Mono unites some of the OKC metro's most talented filmmakers 

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If Oklahoma City metro filmmakers were Marvel superheroes (and who could rule out the possibility?), then Mono would be their Avengers.

Well-known area directors and rising local talent unite to direct the ambitious anthology film Mono. Scheduled to shoot through May, it follows a central female character through her day. Five directors will create independent shorts that, when stitched together, represent different chapters of that day.

Directors Cait Brasel, Jacob Leighton Burns, John Burton, Laron Chapman and Mickey Reece each apply their unique perspectives to the shared protagonist, played by actress Lindsay Fritts.

A premiere location and date for Mono is not yet set, but directors expect the project to be ready before the end of the year. All proceeds from the film will benefit NewView Oklahoma, a nonprofit dedicated to the empowerment of blind and visually impaired individuals.

What makes this band of film heroes better than The Avengers is that anyone is allowed to join ranks with them. An open casting call and mixer 7-10 p.m. April 13 at The Paramount OKC, 7 N. Lee Ave., will give those in and outside the local film community an opportunity to be cast in the film or added to one of the directors’ crews.

Oklahoma Gazette recently spoke with Mono’s lead actor and league of directors about the project.

Gazette: Where did the Mono idea come from?

Reece: Mono was conceived at my house one night and into the early morning when Jacob, John and I were having one of our wild director parties. Because that’s what real directors do, so I’ve read. ... John, Jacob and I wanted to explore the idea some more, so we enlisted the help of Cait and Laron. All five of us got into a room and hashed out some ideas. It wasn’t a too-many-cooks type of environment like you would think, but rather we all listened to each other’s ideas and came up with something pretty original.

OKG: What do you have to say about the people you’re working with on this project?

Chapman: I feel honored to be rubbing shoulders with some of Oklahoma’s aspiring and well-regarded indie talent. Each of them are unique and brave in their creative endeavors. I’m the new kid on the block, so I’m thankful for the opportunity and I’m excited to learn and grow from the experience and the good company I’m in.

Brasel: Each director on this project has an incredibly unique take on cinema and execution. I feel like I can safely say we’ve all done this enough to know how we work individually — some of us prefer a script and a hashed-out plan while others like a guideline and a lot of improv. There really is no wrong way to go about making a film — there are countless ways. Bottom line, these guys are talented and I’m sure the outcome will be it’s own unique piece in Oklahoma cinematic history.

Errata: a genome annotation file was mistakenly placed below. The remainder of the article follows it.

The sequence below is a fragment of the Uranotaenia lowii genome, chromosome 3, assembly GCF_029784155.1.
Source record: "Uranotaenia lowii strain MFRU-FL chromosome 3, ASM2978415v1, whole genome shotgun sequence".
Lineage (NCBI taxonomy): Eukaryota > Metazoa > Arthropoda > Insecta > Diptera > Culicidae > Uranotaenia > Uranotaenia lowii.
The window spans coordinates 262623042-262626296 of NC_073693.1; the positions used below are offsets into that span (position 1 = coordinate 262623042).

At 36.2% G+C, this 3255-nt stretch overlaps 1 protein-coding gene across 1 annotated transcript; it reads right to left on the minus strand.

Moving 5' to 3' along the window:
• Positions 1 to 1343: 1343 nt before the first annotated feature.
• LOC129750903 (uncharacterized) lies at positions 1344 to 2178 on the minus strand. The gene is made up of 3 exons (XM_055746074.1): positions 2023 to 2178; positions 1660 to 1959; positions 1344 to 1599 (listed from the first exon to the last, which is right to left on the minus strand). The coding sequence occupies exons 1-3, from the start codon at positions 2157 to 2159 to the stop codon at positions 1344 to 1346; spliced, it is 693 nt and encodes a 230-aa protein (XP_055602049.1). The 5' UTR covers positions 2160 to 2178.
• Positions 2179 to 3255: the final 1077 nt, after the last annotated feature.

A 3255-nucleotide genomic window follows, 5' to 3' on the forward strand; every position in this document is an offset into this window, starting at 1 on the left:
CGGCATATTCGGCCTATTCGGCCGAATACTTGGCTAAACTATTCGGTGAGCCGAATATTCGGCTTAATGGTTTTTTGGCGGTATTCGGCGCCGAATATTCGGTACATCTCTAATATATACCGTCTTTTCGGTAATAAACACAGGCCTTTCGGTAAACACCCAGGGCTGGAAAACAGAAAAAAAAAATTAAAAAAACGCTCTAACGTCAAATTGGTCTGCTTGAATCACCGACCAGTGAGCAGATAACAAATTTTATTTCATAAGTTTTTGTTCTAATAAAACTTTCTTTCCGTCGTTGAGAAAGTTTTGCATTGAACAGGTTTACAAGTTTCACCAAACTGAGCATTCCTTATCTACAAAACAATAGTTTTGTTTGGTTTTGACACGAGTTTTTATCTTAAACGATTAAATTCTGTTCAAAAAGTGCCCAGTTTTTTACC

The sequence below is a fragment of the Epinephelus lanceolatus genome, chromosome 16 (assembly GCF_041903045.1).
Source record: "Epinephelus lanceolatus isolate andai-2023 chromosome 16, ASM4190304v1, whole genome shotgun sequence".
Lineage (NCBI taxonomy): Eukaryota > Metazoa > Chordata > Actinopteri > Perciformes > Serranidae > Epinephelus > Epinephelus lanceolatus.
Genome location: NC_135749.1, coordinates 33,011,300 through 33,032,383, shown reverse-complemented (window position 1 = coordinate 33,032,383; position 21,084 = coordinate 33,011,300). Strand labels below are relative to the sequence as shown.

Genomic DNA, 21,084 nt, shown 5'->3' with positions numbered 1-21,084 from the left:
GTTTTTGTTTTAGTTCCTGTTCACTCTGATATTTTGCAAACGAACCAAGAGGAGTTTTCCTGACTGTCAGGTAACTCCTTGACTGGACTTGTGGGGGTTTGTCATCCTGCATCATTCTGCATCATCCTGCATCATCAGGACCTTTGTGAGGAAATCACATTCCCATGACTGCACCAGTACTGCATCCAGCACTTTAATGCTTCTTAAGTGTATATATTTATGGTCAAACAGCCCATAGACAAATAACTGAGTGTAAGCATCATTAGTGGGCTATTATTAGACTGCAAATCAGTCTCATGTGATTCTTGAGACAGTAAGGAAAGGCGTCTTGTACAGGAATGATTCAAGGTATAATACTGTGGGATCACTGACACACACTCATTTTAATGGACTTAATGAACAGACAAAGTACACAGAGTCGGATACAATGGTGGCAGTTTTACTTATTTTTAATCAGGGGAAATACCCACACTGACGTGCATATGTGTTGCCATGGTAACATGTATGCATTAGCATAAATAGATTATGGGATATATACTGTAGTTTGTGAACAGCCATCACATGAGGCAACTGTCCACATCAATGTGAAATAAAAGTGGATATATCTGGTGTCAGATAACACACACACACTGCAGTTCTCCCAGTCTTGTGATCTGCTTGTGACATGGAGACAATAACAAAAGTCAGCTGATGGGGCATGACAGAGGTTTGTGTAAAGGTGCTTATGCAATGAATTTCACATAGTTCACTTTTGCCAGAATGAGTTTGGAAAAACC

OKG: Is there a firm story or script in place that you are following, or will everyone’s chapters feed off whatever the previous director did?

Burns: The film is going to be an amalgamation of genre and style, with each filmmaker bringing their own unique flavor to their individual segment. We’re working together on some of the overall aspects of a lead character, who will serve as the connective tissue for each segment, but ultimately, each director will be responsible for their own piece of the larger puzzle.

Burton: Each chapter will definitely come from a single director’s brain. With that said, we’re constantly bouncing ideas off each other, and each chapter will flow from the one before it. It’s a very different writing process. As I’m outlining my chapter, I’m also incorporating the ideas forming in the other chapters around mine.

OKG: Is there anything in particular that excites you about telling a story in this way?

Fritts: As an actor, I’m always seeking to do projects that are innovative and original, so I am incredibly excited to get to be a part of something like this. I think what is fantastic about this film is that it’s really a character study. To follow this person through an entire day of her life means that, hopefully, you really get to step into her shoes and see her as a fully realized person, not just a trope or an idea. ... As a woman in the film industry, it is so rare that I have the chance to play a complex, three-dimensional character. To have this many unique viewpoints means that you get to see more sides to her story and to her.

Burns: I’m excited about the chance to really challenge myself as a storyteller and as a filmmaker. I’m used to writing self-contained stories with characters over which I have complete ownership. But with this, we’re sharing a lead character, and what happens to her in everybody else’s stories will affect who she is in my story.

Print headline: Screen squad, Anthology film Mono brings together super filmmakers.

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